« June 2008 Table of Contents
Foodservice, retail operators on guard as consumer
By James Wright
June 01, 2008
As the spring thaw set in, the embattled U.S. economy - and
consumer confidence in it - remained as cold as the winter
snow. Recession fears had grown from whispers on Wall Street to
dinner table conversation. Financial experts' opinions on the
state of the economy were like night and day, yet consumers had
already begun tightening their belts, limiting purchases of
luxury items in the face of soaring food and energy costs - a
scenario many would describe as unfavorable for seafood
Money's tight, and with seafood prices increasing,
trading down from halibut to hamburger may be a common, if not
savory, choice for frugal consumers. Seafood suppliers,
retailers and restaurateurs are working to ensure that doesn't
happen, even as many companies' first line of defense during
lean times includes condensing the marketing budget.
But enticing consumers to the table on the cheap may prove
challenging. With such a confluence of issues - sluggish
housing and credit markets, a continually weakening U.S.
dollar, a tense presidential election and a climbing
unemployment rate - Americans have much more to consider than
Consumer spending, which represents more than two-thirds of
total economic activity, increased just 0.1 percent in both
February and March (adjusted for inflation), according to the
U.S. Department of Commerce. In April, the Reuters/University
of Michigan Surveys of Consumers index dropped to 62.6, the
lowest reading in more than a quarter century, signaling a
slide into recessionary territory. The Bush administration,
which has rejected the notion of a recession, hoped a $152
billion stimulus package, including tax rebate checks ranging
from $300 to $600, would infuse some cash into the admittedly
Whatever the current situation is called - a recession, a
downswing or a challenging economic environment - there's no
denying that the coming months will test seafood companies'
"When Warren Buffett says we're in a recession, we're in a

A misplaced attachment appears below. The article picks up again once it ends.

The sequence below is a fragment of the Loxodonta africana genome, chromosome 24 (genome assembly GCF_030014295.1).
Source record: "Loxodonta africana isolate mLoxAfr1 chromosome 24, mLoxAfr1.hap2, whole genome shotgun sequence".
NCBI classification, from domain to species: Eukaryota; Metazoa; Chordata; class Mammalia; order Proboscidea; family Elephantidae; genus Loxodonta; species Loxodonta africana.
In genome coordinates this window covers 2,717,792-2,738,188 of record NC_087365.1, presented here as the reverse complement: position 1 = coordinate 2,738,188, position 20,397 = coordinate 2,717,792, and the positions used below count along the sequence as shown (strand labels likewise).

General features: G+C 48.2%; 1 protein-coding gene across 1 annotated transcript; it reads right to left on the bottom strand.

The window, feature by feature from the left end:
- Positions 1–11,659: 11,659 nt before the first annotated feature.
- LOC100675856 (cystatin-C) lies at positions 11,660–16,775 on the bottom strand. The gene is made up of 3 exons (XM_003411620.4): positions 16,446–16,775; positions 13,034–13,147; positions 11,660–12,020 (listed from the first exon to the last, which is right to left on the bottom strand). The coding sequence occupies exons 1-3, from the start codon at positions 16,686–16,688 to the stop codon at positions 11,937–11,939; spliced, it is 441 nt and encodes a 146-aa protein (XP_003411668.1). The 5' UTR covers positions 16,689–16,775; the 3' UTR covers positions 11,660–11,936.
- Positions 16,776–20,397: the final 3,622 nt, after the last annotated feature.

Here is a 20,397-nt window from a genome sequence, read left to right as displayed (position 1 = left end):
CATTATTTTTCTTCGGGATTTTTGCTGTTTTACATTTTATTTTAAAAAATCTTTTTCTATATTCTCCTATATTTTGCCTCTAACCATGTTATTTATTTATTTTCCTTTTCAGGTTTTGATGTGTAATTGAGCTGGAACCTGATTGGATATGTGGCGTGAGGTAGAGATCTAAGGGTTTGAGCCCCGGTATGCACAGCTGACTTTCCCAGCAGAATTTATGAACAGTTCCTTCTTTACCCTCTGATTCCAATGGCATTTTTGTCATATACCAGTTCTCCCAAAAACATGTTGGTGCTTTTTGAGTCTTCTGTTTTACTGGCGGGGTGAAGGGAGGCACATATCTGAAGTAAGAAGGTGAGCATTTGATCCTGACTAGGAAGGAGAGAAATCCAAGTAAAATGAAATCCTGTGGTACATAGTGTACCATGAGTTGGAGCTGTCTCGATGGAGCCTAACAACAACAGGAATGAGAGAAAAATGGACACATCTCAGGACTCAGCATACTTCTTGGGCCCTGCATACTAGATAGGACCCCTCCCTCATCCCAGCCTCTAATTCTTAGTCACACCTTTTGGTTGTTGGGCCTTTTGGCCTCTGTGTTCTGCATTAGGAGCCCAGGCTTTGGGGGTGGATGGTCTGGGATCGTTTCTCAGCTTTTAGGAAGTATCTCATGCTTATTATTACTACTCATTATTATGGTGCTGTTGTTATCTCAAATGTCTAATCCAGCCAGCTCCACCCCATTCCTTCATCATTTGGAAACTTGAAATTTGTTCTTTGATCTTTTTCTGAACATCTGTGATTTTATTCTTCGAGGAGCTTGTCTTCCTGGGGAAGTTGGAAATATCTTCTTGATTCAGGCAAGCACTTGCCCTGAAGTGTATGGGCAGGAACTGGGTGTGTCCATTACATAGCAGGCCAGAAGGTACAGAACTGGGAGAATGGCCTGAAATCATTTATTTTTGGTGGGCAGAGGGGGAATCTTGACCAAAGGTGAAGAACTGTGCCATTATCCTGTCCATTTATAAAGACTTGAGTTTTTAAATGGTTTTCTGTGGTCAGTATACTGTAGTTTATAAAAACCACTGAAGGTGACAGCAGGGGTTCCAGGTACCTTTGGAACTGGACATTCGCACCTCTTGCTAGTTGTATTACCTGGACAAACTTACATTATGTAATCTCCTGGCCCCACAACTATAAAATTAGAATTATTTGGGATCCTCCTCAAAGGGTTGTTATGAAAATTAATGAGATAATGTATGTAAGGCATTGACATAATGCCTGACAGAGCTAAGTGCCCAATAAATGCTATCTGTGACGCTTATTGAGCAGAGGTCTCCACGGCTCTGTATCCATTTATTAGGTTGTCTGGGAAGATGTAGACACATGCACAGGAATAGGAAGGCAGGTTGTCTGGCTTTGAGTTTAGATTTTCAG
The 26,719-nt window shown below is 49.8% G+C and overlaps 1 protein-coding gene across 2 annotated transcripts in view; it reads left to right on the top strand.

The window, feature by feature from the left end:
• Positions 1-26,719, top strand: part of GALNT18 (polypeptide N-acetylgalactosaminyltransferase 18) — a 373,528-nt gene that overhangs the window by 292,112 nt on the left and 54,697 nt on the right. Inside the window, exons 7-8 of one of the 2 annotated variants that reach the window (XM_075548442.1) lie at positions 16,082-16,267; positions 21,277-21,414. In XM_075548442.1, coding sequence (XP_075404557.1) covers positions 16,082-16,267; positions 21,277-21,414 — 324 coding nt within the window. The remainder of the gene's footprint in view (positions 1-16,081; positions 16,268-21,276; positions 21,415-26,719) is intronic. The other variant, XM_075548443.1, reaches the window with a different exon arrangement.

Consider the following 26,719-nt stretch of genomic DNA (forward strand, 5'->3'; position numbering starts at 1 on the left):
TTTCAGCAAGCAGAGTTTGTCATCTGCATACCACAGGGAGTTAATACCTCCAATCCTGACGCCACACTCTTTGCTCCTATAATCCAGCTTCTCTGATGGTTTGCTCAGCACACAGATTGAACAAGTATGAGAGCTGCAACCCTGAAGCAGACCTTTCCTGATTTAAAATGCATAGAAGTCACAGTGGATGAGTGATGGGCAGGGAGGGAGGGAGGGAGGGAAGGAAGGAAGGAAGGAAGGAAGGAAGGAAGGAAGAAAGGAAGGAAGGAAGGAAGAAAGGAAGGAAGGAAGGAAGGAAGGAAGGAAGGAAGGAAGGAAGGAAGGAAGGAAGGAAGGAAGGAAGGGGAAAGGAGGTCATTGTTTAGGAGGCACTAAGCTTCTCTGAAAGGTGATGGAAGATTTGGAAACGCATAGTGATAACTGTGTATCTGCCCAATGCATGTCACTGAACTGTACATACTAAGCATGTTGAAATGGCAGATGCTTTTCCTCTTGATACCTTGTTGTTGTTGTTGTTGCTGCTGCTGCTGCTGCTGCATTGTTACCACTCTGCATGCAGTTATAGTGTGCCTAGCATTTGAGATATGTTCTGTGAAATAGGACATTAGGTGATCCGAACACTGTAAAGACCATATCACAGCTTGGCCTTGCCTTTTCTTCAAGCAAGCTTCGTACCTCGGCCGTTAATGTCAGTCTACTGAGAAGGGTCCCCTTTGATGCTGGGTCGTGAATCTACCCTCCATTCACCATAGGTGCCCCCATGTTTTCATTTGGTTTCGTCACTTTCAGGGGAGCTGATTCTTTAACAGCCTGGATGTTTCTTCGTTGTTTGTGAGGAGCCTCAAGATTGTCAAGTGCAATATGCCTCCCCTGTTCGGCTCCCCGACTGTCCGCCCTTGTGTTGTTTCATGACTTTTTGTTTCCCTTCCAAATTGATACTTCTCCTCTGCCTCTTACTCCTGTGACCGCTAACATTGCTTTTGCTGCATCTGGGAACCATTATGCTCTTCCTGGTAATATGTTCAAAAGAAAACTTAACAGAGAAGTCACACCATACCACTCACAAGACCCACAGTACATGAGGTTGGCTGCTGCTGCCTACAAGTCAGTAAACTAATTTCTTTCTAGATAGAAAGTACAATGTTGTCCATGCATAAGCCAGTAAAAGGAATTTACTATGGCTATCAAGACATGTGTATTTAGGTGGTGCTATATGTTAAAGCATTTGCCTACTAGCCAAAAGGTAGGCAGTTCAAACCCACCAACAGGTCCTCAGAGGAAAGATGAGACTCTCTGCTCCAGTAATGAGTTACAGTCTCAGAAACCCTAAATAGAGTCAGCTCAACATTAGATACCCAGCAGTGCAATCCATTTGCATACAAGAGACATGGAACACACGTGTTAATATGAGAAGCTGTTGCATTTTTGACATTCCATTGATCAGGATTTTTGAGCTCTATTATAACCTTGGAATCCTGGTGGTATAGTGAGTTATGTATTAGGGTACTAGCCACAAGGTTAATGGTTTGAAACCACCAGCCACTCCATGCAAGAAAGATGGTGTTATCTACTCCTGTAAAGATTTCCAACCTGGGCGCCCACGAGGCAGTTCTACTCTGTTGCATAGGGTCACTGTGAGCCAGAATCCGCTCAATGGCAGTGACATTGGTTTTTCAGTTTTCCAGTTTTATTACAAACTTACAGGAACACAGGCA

recession," says Joel Knox, president of Inland Seafood, an
Atlanta distributor that serves both retail and foodservice
customers. "We've been in one for a year. We first started to
notice it last Mother's Day when [sales weren't] as strong.
When you're not spending money on momma, you're not spending
Buffett, by many accounts the world's richest man, in late
April told CNBC that a recession - officially defined as two or
more consecutive quarters with negative growth in real gross
domestic product - would be longer and deeper than most people
think. "I think consumers are feeling gas and food prices," he
said, "and not feeling they've got a lot of money for other
Foodservice operators, in particular, are closely monitoring
consumer spending and dining-out trends. A slowed foodservice
industry, worth an estimated $558 billion annually, will pinch
seafood sales, according to Knox and others, because so much of
the seafood that Americans consume is eaten away from home.
"A lot of public [foodservice] companies are reporting flat
or declining same-store sales," says Gary Karp, executive VP at
Technomic, a foodservice consulting firm in Chicago, adding,
"We're in a challenged economic environment." For example,
national seafood chains McCormick & Schmick's and Landry's
Restaurants each posted lower dollar sales in 2007, while
Landry's shareholders are reportedly considering a private
ownership bid by CEO Tillman Fertitta.
In January, Technomic downgraded its U.S. foodservice
industry nominal growth forecast from 5.1 percent to 3.6
percent, citing a larger-than-expected slowdown in
discretionary consumer spending and a 4 percent inflation rate.
In mid-May, the forecast was lowered again, this time to 2.2
Retailers aren't immune, either: According to The Nielsen
Co. of Shaumburg, Ill., Americans made an average of 59 trips